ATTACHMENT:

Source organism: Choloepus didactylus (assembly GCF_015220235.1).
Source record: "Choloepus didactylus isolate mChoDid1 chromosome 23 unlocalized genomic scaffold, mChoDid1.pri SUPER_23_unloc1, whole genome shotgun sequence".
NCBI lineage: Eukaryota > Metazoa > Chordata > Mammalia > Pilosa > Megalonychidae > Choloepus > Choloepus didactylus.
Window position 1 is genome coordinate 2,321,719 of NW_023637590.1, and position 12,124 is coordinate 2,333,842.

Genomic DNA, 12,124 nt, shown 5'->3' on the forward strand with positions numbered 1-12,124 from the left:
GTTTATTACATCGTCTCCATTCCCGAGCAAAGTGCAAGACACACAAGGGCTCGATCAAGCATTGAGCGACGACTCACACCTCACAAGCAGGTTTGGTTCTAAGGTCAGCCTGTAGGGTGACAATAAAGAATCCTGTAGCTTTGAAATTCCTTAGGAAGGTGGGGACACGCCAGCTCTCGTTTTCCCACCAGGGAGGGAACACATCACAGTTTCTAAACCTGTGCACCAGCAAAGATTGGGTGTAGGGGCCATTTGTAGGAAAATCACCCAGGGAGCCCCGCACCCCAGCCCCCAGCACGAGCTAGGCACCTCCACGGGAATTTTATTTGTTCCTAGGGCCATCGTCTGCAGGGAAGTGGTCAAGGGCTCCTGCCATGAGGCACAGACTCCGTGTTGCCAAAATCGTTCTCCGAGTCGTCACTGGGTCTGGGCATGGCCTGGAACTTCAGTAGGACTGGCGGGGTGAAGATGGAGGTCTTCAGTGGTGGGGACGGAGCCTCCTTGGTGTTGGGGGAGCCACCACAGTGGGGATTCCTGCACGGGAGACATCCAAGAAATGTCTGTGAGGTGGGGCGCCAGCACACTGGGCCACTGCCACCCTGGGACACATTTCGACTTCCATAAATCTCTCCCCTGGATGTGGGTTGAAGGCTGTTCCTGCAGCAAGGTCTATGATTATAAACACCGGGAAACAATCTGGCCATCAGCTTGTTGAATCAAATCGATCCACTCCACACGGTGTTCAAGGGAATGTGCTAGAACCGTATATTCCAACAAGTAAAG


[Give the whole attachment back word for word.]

Source organism: Choloepus didactylus (assembly GCF_015220235.1).
Source record: "Choloepus didactylus isolate mChoDid1 chromosome 23 unlocalized genomic scaffold, mChoDid1.pri SUPER_23_unloc1, whole genome shotgun sequence".
NCBI lineage: Eukaryota > Metazoa > Chordata > Mammalia > Pilosa > Megalonychidae > Choloepus > Choloepus didactylus.
Window position 1 is genome coordinate 2,321,719 of NW_023637590.1, and position 12,124 is coordinate 2,333,842.

Genomic DNA, 12,124 nt, shown 5'->3' on the forward strand with positions numbered 1-12,124 from the left:
GTTTATTACATCGTCTCCATTCCCGAGCAAAGTGCAAGACACACAAGGGCTCGATCAAGCATTGAGCGACGACTCACACCTCACAAGCAGGTTTGGTTCTAAGGTCAGCCTGTAGGGTGACAATAAAGAATCCTGTAGCTTTGAAATTCCTTAGGAAGGTGGGGACACGCCAGCTCTCGTTTTCCCACCAGGGAGGGAACACATCACAGTTTCTAAACCTGTGCACCAGCAAAGATTGGGTGTAGGGGCCATTTGTAGGAAAATCACCCAGGGAGCCCCGCACCCCAGCCCCCAGCACGAGCTAGGCACCTCCACGGGAATTTTATTTGTTCCTAGGGCCATCGTCTGCAGGGAAGTGGTCAAGGGCTCCTGCCATGAGGCACAGACTCCGTGTTGCCAAAATCGTTCTCCGAGTCGTCACTGGGTCTGGGCATGGCCTGGAACTTCAGTAGGACTGGCGGGGTGAAGATGGAGGTCTTCAGTGGTGGGGACGGAGCCTCCTTGGTGTTGGGGGAGCCACCACAGTGGGGATTCCTGCACGGGAGACATCCAAGAAATGTCTGTGAGGTGGGGCGCCAGCACACTGGGCCACTGCCACCCTGGGACACATTTCGACTTCCATAAATCTCTCCCCTGGATGTGGGTTGAAGGCTGTTCCTGCAGCAAGGTCTATGATTATAAACACCGGGAAACAATCTGGCCATCAGCTTGTTGAATCAAATCGATCCACTCCACACGGTGTTCAAGGGAATGTGCTAGAACCGTATATTCCAACAAGTAAAG